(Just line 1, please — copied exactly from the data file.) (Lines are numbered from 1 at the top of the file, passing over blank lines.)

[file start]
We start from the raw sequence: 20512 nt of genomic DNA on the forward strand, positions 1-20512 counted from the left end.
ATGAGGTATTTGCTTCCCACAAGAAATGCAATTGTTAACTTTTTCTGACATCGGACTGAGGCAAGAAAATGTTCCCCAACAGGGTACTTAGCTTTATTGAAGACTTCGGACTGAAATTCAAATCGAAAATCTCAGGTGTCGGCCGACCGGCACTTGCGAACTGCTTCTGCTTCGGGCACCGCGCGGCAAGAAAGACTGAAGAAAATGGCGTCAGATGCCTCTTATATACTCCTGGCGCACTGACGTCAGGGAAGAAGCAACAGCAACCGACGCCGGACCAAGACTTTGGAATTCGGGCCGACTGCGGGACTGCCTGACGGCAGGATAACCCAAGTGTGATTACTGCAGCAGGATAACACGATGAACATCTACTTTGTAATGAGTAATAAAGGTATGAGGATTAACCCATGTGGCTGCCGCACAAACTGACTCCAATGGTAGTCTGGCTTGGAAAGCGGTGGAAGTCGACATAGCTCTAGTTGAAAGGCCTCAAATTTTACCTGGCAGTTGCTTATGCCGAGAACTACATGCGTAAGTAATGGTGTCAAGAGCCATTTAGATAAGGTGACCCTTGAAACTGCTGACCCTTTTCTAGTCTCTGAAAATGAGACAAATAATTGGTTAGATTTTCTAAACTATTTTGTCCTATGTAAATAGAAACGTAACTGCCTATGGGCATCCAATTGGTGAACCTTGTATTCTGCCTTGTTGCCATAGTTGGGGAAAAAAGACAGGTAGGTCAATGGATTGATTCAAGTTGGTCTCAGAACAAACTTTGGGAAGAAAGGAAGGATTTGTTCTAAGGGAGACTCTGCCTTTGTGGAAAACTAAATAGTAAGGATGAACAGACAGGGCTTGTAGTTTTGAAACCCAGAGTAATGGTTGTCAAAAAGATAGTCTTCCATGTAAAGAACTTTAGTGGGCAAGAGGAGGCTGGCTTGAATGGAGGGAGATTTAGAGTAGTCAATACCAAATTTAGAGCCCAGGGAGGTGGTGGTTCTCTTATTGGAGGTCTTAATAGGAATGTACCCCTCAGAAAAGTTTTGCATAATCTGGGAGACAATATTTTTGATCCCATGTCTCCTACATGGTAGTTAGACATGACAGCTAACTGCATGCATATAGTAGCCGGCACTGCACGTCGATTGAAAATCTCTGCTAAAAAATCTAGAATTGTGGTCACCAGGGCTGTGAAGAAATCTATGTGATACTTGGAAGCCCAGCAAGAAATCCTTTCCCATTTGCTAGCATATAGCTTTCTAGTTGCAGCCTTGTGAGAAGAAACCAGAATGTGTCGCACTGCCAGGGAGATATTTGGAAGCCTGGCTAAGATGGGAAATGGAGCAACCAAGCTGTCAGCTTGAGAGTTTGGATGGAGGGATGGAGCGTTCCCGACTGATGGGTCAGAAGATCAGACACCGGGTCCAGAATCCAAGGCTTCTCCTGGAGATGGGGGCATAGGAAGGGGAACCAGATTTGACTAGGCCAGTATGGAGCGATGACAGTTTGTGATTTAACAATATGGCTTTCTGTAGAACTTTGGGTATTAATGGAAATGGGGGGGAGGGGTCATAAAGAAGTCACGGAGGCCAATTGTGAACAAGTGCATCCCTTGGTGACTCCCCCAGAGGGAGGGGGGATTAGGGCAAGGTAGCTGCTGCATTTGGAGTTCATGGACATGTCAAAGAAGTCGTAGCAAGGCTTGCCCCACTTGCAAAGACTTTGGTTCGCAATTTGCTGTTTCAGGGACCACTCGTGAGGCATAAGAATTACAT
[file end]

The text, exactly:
We start from the raw sequence: 20512 nt of genomic DNA on the forward strand, positions 1-20512 counted from the left end.